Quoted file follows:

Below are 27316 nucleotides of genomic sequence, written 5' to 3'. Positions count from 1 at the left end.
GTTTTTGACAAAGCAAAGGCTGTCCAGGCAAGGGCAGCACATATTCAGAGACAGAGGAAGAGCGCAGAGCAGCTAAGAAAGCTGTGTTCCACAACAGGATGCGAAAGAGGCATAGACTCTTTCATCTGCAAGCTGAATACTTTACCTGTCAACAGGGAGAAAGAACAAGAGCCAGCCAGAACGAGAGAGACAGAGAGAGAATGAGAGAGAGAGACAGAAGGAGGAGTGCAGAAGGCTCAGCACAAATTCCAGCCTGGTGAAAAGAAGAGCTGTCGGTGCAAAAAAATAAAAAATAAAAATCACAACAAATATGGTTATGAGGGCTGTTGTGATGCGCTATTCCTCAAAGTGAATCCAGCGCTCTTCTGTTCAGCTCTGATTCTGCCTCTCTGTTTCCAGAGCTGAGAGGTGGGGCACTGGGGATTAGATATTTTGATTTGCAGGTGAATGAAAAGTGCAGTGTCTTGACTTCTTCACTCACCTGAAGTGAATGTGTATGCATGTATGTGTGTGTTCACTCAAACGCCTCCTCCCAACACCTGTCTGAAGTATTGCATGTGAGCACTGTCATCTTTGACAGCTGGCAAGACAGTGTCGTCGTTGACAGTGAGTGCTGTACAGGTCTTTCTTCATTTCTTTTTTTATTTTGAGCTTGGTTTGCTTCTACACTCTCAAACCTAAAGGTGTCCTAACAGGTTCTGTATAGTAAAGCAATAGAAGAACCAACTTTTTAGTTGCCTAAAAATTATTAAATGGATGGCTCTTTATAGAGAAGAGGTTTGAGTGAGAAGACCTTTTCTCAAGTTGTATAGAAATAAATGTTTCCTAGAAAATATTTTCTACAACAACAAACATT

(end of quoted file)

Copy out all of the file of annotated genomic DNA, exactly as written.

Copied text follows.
Below are 27316 nucleotides of genomic sequence, written 5' to 3'. Positions count from 1 at the left end.
GTTTTTGACAAAGCAAAGGCTGTCCAGGCAAGGGCAGCACATATTCAGAGACAGAGGAAGAGCGCAGAGCAGCTAAGAAAGCTGTGTTCCACAACAGGATGCGAAAGAGGCATAGACTCTTTCATCTGCAAGCTGAATACTTTACCTGTCAACAGGGAGAAAGAACAAGAGCCAGCCAGAACGAGAGAGACAGAGAGAGAATGAGAGAGAGAGACAGAAGGAGGAGTGCAGAAGGCTCAGCACAAATTCCAGCCTGGTGAAAAGAAGAGCTGTCGGTGCAAAAAAATAAAAAATAAAAATCACAACAAATATGGTTATGAGGGCTGTTGTGATGCGCTATTCCTCAAAGTGAATCCAGCGCTCTTCTGTTCAGCTCTGATTCTGCCTCTCTGTTTCCAGAGCTGAGAGGTGGGGCACTGGGGATTAGATATTTTGATTTGCAGGTGAATGAAAAGTGCAGTGTCTTGACTTCTTCACTCACCTGAAGTGAATGTGTATGCATGTATGTGTGTGTTCACTCAAACGCCTCCTCCCAACACCTGTCTGAAGTATTGCATGTGAGCACTGTCATCTTTGACAGCTGGCAAGACAGTGTCGTCGTTGACAGTGAGTGCTGTACAGGTCTTTCTTCATTTCTTTTTTTATTTTGAGCTTGGTTTGCTTCTACACTCTCAAACCTAAAGGTGTCCTAACAGGTTCTGTATAGTAAAGCAATAGAAGAACCAACTTTTTAGTTGCCTAAAAATTATTAAATGGATGGCTCTTTATAGAGAAGAGGTTTGAGTGAGAAGACCTTTTCTCAAGTTGTATAGAAATAAATGTTTCCTAGAAAATATTTTCTACAACAACAAACATT